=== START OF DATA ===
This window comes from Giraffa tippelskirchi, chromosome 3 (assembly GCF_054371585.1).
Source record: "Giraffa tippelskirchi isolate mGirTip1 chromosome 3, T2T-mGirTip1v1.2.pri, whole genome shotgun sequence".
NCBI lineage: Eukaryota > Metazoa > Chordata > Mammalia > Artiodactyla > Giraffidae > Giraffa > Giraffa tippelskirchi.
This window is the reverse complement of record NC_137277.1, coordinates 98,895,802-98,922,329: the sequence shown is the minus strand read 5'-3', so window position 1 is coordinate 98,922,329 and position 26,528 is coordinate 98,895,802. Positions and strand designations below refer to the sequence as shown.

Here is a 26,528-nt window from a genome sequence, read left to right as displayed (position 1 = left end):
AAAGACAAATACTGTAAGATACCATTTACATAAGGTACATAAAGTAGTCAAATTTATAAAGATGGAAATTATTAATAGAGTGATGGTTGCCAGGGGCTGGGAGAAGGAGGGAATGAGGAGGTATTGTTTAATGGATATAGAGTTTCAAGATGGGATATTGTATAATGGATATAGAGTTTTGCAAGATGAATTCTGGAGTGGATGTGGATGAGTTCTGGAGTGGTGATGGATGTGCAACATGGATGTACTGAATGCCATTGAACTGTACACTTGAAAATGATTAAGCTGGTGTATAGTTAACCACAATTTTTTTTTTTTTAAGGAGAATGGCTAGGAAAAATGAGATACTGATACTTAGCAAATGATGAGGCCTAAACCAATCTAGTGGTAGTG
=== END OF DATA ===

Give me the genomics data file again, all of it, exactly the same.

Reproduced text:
This window comes from Giraffa tippelskirchi, chromosome 3 (assembly GCF_054371585.1).
Source record: "Giraffa tippelskirchi isolate mGirTip1 chromosome 3, T2T-mGirTip1v1.2.pri, whole genome shotgun sequence".
NCBI lineage: Eukaryota > Metazoa > Chordata > Mammalia > Artiodactyla > Giraffidae > Giraffa > Giraffa tippelskirchi.
This window is the reverse complement of record NC_137277.1, coordinates 98,895,802-98,922,329: the sequence shown is the minus strand read 5'-3', so window position 1 is coordinate 98,922,329 and position 26,528 is coordinate 98,895,802. Positions and strand designations below refer to the sequence as shown.

Here is a 26,528-nt window from a genome sequence, read left to right as displayed (position 1 = left end):
AAAGACAAATACTGTAAGATACCATTTACATAAGGTACATAAAGTAGTCAAATTTATAAAGATGGAAATTATTAATAGAGTGATGGTTGCCAGGGGCTGGGAGAAGGAGGGAATGAGGAGGTATTGTTTAATGGATATAGAGTTTCAAGATGGGATATTGTATAATGGATATAGAGTTTTGCAAGATGAATTCTGGAGTGGATGTGGATGAGTTCTGGAGTGGTGATGGATGTGCAACATGGATGTACTGAATGCCATTGAACTGTACACTTGAAAATGATTAAGCTGGTGTATAGTTAACCACAATTTTTTTTTTTTTAAGGAGAATGGCTAGGAAAAATGAGATACTGATACTTAGCAAATGATGAGGCCTAAACCAATCTAGTGGTAGTG